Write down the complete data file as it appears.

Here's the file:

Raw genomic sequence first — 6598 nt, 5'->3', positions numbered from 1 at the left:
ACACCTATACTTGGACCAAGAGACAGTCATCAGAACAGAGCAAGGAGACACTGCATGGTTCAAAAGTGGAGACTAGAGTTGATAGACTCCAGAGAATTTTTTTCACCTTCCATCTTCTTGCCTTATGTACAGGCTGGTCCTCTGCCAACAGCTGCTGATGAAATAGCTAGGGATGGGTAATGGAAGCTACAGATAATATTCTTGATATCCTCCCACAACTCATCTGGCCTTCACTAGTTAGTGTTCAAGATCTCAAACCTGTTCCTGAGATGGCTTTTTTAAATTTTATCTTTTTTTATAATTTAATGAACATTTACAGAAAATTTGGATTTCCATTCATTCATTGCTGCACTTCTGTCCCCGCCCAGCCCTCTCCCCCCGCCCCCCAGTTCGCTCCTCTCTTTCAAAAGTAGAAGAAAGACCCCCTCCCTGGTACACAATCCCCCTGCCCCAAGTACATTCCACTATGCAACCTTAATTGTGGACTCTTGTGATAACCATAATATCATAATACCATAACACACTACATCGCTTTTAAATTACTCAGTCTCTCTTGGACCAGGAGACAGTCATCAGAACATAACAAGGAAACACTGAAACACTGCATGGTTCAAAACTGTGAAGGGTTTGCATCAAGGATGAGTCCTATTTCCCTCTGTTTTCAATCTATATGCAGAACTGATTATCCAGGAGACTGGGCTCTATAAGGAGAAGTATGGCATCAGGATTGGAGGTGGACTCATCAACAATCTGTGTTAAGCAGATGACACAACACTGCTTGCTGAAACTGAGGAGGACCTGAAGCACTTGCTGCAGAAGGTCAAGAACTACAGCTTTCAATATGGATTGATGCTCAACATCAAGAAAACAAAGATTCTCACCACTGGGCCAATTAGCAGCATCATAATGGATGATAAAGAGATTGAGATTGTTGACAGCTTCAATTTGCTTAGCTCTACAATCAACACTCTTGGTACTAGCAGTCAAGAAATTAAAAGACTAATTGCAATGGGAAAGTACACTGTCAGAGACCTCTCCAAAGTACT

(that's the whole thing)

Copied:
Raw genomic sequence first — 6598 nt, 5'->3', positions numbered from 1 at the left:
ACACCTATACTTGGACCAAGAGACAGTCATCAGAACAGAGCAAGGAGACACTGCATGGTTCAAAAGTGGAGACTAGAGTTGATAGACTCCAGAGAATTTTTTTCACCTTCCATCTTCTTGCCTTATGTACAGGCTGGTCCTCTGCCAACAGCTGCTGATGAAATAGCTAGGGATGGGTAATGGAAGCTACAGATAATATTCTTGATATCCTCCCACAACTCATCTGGCCTTCACTAGTTAGTGTTCAAGATCTCAAACCTGTTCCTGAGATGGCTTTTTTAAATTTTATCTTTTTTTATAATTTAATGAACATTTACAGAAAATTTGGATTTCCATTCATTCATTGCTGCACTTCTGTCCCCGCCCAGCCCTCTCCCCCCGCCCCCCAGTTCGCTCCTCTCTTTCAAAAGTAGAAGAAAGACCCCCTCCCTGGTACACAATCCCCCTGCCCCAAGTACATTCCACTATGCAACCTTAATTGTGGACTCTTGTGATAACCATAATATCATAATACCATAACACACTACATCGCTTTTAAATTACTCAGTCTCTCTTGGACCAGGAGACAGTCATCAGAACATAACAAGGAAACACTGAAACACTGCATGGTTCAAAACTGTGAAGGGTTTGCATCAAGGATGAGTCCTATTTCCCTCTGTTTTCAATCTATATGCAGAACTGATTATCCAGGAGACTGGGCTCTATAAGGAGAAGTATGGCATCAGGATTGGAGGTGGACTCATCAACAATCTGTGTTAAGCAGATGACACAACACTGCTTGCTGAAACTGAGGAGGACCTGAAGCACTTGCTGCAGAAGGTCAAGAACTACAGCTTTCAATATGGATTGATGCTCAACATCAAGAAAACAAAGATTCTCACCACTGGGCCAATTAGCAGCATCATAATGGATGATAAAGAGATTGAGATTGTTGACAGCTTCAATTTGCTTAGCTCTACAATCAACACTCTTGGTACTAGCAGTCAAGAAATTAAAAGACTAATTGCAATGGGAAAGTACACTGTCAGAGACCTCTCCAAAGTACT